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Living with a Mental Health Condition: Finding Your Way

Mental health is the overall wellness of how you think, regulate your feelings, and behave, but sometimes people experience a significant disturbance in their mental functioning. A mental condition may be present when patterns or changes in thinking, feeling, or behaving cause distress or disrupt a person's ability to function. A mental health condition may affect how well you maintain personal or family relationships, function in social settings, perform at work or school, or even participate in other important activities.

If you are suffering from a mental health condition, you are not alone. A significant mental illness like schizophrenia, bipolar disorder, or chronic recurrent major depression affects one in every twenty adults. Like other serious illnesses, having a mental health condition is not your fault or the fault of those around you, however, social/environmental factors can certainly have an impact on mental health. There are many misconceptions and stigmas associated with mental health/illness.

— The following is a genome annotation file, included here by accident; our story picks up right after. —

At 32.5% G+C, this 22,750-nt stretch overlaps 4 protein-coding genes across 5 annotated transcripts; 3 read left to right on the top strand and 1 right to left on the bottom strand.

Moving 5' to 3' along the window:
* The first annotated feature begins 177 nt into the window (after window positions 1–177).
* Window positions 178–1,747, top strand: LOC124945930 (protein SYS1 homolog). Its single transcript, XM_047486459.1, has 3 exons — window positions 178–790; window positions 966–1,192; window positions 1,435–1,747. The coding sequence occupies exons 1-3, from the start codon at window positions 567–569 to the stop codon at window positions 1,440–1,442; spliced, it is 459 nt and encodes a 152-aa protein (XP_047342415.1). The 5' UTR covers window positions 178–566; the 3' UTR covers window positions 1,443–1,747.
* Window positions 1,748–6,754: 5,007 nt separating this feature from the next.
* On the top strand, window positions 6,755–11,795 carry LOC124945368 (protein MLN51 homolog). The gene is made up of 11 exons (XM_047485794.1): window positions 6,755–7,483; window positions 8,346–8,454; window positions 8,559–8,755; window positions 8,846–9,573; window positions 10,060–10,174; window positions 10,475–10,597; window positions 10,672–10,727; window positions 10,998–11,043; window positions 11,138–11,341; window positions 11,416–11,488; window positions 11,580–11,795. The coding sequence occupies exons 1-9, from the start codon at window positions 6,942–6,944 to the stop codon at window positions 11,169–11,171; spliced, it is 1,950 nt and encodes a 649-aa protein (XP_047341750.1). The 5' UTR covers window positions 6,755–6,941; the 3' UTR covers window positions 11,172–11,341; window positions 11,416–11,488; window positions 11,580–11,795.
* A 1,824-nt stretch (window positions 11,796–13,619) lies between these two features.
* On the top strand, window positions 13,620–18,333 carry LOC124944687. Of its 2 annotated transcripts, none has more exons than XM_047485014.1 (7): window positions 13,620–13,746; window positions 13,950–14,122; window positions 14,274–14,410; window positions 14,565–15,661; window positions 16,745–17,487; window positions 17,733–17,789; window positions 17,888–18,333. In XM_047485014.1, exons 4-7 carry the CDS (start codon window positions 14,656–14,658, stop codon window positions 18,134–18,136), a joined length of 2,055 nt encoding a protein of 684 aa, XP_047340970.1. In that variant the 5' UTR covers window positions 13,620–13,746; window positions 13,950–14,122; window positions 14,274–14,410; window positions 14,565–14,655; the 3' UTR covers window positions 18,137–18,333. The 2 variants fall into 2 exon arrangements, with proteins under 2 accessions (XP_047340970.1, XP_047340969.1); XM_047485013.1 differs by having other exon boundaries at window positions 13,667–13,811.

Many people either choose not to seek therapy or are ignorant that their symptoms can be indicative of a mental health issue. People may assume that someone suffering from a severe mental illness will appear noticeably different from others, and they may advise someone who doesn't "look ill" to "get over it" or even discourage seeking help due to fears of labeling or not wanting to be on medications. The difficulties of coping with a mental health condition are exacerbated by these misconceptions.

It is challenging to live with a mental condition. It's a persistent issue that may not have an immediate cure or fix. Even while treatment modalities such as psychotherapy and medication management are very beneficial, people who are dealing with mental health issues occasionally need to exert more effort daily to feel well or even just okay. Although it takes time and persistence to find the best coping method, it can have a profound effect on how you feel. Here are coping strategies that you should give a try if you haven't had success with your current methods or you want to add a few more to your toolbox.


  • Change diet. Get rid of foods that contribute to feeling less energized or motivated (high carbs, sugar)

  • Build in 3-5 days a week of low-high impact exercise

  • Consider listening to motivational blogs or books that give insight into how to manage conflict

  • Change environment, sometimes we need to establish a different social circle

  • Consider referral sources for the right therapist or psychiatrist

  • Always, Always stop to seek God's plan for your life.


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